• The Hand Saw
  • The Chisel
  • The Hammer or Mallet
  • Marking and Measuring Tools

The Knife

This is perhaps the most important tool in your bamboo carpentry toolbox. It will help you to split, carve and cut your bamboo into the shape that you want for your joints. Here in Bali, our carpenters use the knife, named “Mutik” in Bahasa Indonesia, to shape Fish Mouth joints, whittle bamboo dowels and widen a chiseled hole. With some practice, this is the tool that you will always go back to when you are working with bamboo.

What to look for:

A knife that has a straight back with a curved blade and one-sided bevel. It should be fitting to you, whether you are right- or left-handed.

The Hand Saw

Saws are particularly useful for cutting perpendicular to the long bamboo fibres as the teeth break through the skin and the grain of the bamboo pole. When used correctly, you will end up having a clean and straight cut through your bamboo pole, an ideal starting point for any traditional bamboo joint. A thinner bladed saw can also be really useful for harvesting bamboo culms inside a clump.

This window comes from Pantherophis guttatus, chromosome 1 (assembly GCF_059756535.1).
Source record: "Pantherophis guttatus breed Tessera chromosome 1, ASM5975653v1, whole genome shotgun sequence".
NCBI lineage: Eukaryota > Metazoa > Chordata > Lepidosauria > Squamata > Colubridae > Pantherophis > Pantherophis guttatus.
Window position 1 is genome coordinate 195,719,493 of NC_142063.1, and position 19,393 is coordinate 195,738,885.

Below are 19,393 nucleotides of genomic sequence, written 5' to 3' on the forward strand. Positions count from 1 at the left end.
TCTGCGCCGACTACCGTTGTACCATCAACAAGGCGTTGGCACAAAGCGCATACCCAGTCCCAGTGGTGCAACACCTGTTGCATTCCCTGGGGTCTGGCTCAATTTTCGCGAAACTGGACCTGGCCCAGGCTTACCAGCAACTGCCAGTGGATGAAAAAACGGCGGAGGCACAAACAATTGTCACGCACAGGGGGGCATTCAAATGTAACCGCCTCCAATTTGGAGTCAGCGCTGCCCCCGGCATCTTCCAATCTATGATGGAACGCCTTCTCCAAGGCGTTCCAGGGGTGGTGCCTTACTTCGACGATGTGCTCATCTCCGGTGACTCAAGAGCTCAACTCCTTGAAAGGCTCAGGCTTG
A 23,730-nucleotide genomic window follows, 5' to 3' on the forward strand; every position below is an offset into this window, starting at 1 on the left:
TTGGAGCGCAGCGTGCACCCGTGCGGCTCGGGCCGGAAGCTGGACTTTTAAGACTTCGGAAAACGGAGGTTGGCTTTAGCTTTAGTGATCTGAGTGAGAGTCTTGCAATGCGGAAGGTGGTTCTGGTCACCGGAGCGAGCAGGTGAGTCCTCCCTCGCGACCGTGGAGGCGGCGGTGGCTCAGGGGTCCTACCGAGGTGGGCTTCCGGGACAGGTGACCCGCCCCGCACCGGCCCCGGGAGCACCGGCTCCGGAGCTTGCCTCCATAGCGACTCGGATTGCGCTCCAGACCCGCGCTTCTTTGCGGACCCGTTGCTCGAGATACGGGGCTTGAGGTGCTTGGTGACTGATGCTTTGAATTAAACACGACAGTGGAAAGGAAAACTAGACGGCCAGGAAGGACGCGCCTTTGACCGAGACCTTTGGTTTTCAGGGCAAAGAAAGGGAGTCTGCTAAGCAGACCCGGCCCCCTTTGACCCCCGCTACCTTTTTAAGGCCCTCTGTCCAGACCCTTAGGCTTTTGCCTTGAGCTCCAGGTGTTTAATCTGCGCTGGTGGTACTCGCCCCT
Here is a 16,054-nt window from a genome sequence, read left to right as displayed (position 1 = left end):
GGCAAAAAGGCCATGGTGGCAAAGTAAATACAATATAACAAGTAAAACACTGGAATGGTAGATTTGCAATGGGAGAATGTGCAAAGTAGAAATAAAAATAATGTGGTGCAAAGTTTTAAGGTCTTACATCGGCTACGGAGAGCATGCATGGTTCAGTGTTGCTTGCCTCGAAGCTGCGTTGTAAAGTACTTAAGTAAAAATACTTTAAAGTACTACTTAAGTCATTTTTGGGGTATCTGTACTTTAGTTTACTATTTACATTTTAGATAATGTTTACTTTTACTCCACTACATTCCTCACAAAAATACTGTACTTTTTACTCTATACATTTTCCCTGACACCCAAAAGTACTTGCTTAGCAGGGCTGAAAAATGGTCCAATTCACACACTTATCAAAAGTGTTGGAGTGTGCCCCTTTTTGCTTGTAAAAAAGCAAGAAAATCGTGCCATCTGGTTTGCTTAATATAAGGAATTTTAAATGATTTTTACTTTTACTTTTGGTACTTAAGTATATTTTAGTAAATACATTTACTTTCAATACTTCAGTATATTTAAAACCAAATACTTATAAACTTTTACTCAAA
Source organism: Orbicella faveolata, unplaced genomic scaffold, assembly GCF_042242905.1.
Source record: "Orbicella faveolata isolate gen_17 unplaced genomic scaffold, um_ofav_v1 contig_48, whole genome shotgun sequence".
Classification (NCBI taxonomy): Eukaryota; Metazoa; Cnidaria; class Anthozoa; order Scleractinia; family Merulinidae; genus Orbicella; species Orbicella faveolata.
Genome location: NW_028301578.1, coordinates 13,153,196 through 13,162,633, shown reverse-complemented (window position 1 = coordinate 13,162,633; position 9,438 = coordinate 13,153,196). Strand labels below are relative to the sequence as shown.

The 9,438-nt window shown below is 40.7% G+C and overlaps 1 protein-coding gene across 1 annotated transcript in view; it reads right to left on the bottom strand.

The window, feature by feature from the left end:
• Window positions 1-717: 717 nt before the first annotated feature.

What to look for:

There are two types of woodworking saws, the “push-saws” and the “pull-saws”. They have the same function but only differ in the movement required to manipulate them. Push-Saws require a movement away from the body to engage the teeth into the bamboo’s thick skin. Pull-Saws need the user to pull towards the body. Pull-Saws are thinner and lighter, and can be considered easier to manipulate for carpentry beginners.


The Chisel

Chisels look like a long knife with a very sharp end. The end of the chisel can have different shapes, whether curved or straight. Chisels are used to create holes in the bamboo pole’s surface. They are ideal at making a dowel fit the hole in the bamboo and vice versa.

What to look for:

You are working with a material that has a round profile, so it goes without saying that you should be looking for a chisel that also has a round tip. To begin with, you can choose a blade with a size of 15-20mm to design anything from furniture to small construction projects.

The Hammer or Mallet